Crossexamined.org, Friday April 15, 2022 - Despite intense personal and political division, we all agree on one thing: something is terribly wrong with this world. Pain, suffering, injustice, and death affect us all at some point because we live in a broken world. And we live in a broken world because we are all personally broken.
Why Good Friday offers 'the best news ever' for Easter and always
Who hasn’t committed any moral wrongs? (If you claim you haven’t, you just committed a moral wrong—lying!) The truth is we are all fallen. While we hate the evil done by others, we rarely notice the evil we do. We may call our political opponents hypocrites, but we don’t even live up to our own standards much less God’s. None of us are perfect. We are all guilty of something.
It’s only when we admit our guilt can we fathom the liberating and eternal implications of Good Friday. That’s when the innocent and perfect God-man took the punishment you and I deserve on Himself so we could be forgiven of our moral wrongs and reconciled to God.
“Why do we need to be forgiven and reconciled to God?” you ask. “Can’t God just grade on a curve?”
No, because God is an infinitely just Being. If He didn’t punish moral wrongs, then He wouldn’t be the infinite standard of justice. We know this standard of justice exists because without it we couldn’t even recognize any of the injustice we complain about—anything wrong in our society or any evil that has been done to us personally. Injustice can’t exist unless justice exists, but justice can’t exist unless God exists. Without God as the moral standard every behavior would just be a matter of opinion—even murder, rape and child abuse!
Thankfully, God is also the infinite standard of love which compels Him to find a way to allow unjust people like you and me to go unpunished. He does that by punishing Jesus of Nazareth—who volunteers for the mission—in our place.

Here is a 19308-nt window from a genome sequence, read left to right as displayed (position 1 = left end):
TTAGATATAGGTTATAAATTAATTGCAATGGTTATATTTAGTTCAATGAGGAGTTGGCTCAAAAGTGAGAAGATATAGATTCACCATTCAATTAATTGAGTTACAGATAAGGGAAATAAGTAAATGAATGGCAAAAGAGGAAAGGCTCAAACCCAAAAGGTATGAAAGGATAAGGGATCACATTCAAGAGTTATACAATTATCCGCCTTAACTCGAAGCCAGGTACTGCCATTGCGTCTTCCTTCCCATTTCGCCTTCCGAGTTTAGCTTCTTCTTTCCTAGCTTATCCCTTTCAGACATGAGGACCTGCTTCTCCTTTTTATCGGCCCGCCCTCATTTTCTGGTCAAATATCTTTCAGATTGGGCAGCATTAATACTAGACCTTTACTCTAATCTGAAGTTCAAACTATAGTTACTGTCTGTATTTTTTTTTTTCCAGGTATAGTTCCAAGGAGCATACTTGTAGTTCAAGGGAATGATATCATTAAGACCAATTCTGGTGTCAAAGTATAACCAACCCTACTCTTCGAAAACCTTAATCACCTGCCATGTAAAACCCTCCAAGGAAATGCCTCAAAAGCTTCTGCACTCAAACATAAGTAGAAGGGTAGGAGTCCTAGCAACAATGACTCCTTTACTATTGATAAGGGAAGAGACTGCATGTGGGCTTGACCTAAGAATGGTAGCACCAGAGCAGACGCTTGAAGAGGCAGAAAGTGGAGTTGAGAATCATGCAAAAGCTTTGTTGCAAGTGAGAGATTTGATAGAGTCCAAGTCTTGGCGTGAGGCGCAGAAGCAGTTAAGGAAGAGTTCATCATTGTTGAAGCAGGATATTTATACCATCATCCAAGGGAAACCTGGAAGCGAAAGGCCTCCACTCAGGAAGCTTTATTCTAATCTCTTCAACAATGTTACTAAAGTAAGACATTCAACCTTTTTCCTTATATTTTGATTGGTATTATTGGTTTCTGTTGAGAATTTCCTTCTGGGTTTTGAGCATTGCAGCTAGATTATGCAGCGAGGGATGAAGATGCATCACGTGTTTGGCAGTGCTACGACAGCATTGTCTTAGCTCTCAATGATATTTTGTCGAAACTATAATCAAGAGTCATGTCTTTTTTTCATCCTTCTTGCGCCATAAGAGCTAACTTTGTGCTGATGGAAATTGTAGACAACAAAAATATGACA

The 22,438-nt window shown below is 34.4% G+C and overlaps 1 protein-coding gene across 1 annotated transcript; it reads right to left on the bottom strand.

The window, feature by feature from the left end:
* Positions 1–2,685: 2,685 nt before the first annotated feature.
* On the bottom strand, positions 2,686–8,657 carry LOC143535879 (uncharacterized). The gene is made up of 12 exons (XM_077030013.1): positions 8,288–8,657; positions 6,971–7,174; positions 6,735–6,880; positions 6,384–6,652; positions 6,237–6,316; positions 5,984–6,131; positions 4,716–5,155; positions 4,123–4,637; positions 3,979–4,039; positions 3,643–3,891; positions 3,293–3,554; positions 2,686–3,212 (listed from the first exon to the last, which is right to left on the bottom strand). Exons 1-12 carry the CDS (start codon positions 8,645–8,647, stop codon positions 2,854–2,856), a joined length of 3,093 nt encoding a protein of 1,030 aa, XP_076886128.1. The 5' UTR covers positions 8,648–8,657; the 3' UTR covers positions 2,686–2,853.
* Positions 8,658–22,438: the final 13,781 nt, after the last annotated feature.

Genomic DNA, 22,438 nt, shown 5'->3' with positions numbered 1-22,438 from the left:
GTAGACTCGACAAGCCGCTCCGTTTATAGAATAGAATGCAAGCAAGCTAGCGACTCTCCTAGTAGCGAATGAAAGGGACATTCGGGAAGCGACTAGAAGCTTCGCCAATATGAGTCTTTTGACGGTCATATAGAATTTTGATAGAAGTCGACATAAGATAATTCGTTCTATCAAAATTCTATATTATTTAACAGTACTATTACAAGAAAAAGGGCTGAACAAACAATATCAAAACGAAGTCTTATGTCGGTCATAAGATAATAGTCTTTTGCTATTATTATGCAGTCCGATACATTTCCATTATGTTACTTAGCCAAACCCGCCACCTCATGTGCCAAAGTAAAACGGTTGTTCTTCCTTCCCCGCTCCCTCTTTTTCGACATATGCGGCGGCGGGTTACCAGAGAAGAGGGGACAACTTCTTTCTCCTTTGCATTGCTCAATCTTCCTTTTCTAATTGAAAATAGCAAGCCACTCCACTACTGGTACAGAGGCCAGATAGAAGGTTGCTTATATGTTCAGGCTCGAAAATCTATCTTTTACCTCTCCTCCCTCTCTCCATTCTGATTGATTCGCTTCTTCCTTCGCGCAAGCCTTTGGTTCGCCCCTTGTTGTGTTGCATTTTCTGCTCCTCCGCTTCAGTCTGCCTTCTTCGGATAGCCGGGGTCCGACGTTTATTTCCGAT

“The Son of Man did not come to be served but to serve and to give His live as ransom for many,” Jesus revealed (Mk. 10:45). Just before he went to the cross, Jesus also declared that there’s no greater love than “to lay down one’s life for one’s friends” (John 15:13).
On the original Good Friday 1,989 years ago, Jesus suffered and died not to turn us into nice people but forgiven people. Jesus isn’t merely a moral example like other religious leaders; Jesus is our substitute. Since we’ve already committed moral crimes, we can’t work our way to God by being a “good person”. Jesus was that perfectly good person in our place. He’s done all the work for us and offers His life for ours as a gift. When you accept His gift, you are not only forgiven but given the righteousness of Christ. You are a new creation adopted into the family of God by grace, apart from works (2 Cor. 5:17-21, Eph. 2:8).
Without grace we will each get justice. If you think about your life and every hidden thing you’ve ever done, do you really want justice from God? Justice is getting what you deserve. Grace is getting what you don’t deserve. The only way to avoid justice is to accept the grace Jesus provides by putting your trust in Him.
Accepting the sacrifice Jesus made on Good Friday liberates you from your past, present and future wrongs by making forgiveness and eternal life possible (John 3:16). That’s why Good Friday is truly “Good”. In fact, it’s the best news ever.